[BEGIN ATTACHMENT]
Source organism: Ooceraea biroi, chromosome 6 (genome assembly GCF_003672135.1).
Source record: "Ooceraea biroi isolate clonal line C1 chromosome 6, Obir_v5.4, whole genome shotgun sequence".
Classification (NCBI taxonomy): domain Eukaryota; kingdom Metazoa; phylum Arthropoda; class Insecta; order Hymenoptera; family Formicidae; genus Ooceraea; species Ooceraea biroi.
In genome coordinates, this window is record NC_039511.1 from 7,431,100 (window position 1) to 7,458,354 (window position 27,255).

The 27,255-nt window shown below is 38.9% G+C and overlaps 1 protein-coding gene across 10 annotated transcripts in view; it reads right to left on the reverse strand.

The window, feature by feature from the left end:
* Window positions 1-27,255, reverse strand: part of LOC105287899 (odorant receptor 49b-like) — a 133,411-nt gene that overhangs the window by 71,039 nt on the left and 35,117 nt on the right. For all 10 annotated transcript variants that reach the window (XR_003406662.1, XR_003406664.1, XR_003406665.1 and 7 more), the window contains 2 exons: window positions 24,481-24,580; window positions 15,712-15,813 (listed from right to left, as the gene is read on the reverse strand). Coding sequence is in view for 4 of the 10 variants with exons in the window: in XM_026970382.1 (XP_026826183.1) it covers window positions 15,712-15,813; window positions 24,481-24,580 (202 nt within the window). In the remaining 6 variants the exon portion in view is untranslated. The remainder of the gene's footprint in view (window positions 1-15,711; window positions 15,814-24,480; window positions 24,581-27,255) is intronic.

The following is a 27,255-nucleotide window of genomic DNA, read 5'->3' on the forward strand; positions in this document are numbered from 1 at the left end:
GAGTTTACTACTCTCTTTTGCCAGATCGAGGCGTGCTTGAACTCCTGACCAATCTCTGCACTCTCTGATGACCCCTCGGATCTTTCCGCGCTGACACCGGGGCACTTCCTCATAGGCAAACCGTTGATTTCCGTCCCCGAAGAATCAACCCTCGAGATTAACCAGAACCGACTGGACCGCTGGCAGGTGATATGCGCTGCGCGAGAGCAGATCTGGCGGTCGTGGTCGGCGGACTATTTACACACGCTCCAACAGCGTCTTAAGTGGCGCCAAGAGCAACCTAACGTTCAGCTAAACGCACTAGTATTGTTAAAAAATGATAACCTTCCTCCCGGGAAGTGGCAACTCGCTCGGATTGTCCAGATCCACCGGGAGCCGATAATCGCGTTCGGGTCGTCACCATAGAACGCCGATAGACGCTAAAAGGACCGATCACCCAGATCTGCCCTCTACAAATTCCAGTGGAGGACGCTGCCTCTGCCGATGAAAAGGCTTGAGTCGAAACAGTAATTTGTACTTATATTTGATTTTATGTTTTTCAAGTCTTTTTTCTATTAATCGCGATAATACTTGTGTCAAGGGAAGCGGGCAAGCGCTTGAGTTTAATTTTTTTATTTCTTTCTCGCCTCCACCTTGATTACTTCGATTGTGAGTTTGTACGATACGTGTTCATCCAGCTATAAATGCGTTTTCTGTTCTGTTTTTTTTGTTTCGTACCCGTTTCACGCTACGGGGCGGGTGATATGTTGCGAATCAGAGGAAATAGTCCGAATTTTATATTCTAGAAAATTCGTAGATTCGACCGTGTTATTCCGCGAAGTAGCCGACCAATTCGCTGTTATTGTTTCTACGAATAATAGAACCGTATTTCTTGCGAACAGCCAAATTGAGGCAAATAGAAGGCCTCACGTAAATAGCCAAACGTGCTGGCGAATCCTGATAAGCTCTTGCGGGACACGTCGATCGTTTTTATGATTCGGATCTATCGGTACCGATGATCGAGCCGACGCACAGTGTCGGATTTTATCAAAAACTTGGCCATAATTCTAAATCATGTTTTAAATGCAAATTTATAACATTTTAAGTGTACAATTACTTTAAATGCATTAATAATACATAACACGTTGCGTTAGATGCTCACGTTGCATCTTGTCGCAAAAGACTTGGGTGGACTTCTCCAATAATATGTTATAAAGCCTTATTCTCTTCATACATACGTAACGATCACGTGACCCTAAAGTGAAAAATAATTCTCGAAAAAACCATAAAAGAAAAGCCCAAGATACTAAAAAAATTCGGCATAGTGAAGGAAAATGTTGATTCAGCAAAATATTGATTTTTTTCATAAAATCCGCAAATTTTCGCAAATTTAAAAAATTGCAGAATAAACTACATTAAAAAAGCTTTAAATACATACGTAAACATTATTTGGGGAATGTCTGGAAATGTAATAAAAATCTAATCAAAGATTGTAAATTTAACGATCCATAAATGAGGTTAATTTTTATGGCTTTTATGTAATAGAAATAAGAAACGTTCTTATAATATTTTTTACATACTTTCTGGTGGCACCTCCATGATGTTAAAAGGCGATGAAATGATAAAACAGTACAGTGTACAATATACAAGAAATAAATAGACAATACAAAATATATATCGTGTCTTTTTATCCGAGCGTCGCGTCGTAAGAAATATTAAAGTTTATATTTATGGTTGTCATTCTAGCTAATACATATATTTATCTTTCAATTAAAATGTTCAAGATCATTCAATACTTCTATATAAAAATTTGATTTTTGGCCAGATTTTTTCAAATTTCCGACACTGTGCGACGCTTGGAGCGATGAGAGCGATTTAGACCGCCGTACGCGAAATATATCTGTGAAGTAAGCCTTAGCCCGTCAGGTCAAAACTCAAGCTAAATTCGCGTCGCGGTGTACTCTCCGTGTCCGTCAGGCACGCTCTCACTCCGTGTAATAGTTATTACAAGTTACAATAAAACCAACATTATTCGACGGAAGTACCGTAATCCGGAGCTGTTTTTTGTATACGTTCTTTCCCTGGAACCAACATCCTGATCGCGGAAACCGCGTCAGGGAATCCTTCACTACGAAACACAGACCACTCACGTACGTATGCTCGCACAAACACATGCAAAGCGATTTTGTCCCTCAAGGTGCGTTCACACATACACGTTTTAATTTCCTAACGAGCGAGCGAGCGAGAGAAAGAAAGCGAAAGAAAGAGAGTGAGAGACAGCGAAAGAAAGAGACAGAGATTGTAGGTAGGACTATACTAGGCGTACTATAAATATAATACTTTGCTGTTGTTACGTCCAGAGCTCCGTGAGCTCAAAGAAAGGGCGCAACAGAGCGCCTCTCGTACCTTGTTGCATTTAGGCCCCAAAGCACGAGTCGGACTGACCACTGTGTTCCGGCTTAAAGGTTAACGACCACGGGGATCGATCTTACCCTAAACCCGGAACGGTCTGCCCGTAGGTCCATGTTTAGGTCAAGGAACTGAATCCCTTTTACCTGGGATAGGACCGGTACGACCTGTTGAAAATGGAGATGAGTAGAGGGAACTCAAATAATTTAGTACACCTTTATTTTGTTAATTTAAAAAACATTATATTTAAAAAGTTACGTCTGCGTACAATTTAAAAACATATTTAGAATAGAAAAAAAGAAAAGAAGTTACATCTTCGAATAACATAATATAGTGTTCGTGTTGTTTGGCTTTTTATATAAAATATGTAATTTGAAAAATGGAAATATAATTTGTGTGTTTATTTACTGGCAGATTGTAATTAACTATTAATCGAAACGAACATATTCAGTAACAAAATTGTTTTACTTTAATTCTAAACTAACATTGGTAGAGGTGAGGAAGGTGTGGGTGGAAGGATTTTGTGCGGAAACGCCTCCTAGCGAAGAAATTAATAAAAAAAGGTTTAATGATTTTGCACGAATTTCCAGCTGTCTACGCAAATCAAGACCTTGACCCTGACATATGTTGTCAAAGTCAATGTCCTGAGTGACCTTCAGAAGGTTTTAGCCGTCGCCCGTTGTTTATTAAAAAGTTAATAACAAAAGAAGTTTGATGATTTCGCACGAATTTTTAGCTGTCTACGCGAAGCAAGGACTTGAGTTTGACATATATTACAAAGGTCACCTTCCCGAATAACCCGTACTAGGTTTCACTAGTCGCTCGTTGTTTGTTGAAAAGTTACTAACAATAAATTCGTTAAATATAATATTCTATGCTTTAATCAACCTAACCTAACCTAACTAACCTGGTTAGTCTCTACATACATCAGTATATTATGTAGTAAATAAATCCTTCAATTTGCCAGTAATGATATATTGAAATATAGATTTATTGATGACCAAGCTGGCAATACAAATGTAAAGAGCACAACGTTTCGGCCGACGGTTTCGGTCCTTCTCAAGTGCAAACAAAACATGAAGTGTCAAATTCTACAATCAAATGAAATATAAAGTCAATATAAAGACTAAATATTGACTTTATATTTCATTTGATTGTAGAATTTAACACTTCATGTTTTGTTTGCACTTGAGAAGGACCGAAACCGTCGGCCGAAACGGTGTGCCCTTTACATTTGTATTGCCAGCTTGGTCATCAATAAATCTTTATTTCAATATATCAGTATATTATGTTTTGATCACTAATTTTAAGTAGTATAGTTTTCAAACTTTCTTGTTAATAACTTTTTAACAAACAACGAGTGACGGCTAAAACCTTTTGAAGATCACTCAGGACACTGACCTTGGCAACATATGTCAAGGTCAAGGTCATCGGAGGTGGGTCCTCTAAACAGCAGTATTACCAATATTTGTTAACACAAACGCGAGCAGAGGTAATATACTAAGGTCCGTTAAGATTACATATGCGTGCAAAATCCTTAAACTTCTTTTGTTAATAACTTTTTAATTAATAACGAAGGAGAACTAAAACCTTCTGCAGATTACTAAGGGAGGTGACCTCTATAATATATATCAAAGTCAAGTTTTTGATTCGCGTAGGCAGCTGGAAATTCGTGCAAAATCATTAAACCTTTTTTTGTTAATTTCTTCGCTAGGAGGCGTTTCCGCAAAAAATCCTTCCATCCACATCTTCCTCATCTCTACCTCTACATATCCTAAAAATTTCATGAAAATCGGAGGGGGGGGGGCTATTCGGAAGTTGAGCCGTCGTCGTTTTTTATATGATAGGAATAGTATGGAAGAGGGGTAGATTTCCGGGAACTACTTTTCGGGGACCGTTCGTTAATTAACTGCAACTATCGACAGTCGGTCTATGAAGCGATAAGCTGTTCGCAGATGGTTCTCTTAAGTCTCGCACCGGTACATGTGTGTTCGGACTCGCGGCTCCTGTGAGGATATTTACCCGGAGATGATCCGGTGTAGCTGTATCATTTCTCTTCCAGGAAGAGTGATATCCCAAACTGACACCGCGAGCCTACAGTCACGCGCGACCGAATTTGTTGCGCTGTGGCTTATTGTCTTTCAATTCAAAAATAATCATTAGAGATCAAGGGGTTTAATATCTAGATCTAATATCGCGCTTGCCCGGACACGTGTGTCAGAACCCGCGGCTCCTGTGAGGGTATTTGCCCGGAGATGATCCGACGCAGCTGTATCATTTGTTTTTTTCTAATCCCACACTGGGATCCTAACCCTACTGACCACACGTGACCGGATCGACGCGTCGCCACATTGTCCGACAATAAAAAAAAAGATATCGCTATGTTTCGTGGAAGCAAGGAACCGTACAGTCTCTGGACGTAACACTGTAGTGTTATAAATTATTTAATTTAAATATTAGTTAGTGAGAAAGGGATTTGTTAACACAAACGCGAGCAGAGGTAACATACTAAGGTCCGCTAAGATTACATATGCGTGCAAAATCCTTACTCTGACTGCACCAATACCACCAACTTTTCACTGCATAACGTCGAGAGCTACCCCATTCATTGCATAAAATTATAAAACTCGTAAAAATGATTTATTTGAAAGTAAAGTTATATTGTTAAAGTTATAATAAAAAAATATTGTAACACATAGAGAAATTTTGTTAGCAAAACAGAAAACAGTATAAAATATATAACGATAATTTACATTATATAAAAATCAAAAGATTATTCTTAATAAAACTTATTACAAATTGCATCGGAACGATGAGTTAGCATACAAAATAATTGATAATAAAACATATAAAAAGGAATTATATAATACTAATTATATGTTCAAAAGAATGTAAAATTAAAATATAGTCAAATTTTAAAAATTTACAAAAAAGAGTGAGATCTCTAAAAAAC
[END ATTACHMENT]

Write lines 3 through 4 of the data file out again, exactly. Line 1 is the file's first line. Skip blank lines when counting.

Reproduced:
Classification (NCBI taxonomy): domain Eukaryota; kingdom Metazoa; phylum Arthropoda; class Insecta; order Hymenoptera; family Formicidae; genus Ooceraea; species Ooceraea biroi.
In genome coordinates, this window is record NC_039511.1 from 7,431,100 (window position 1) to 7,458,354 (window position 27,255).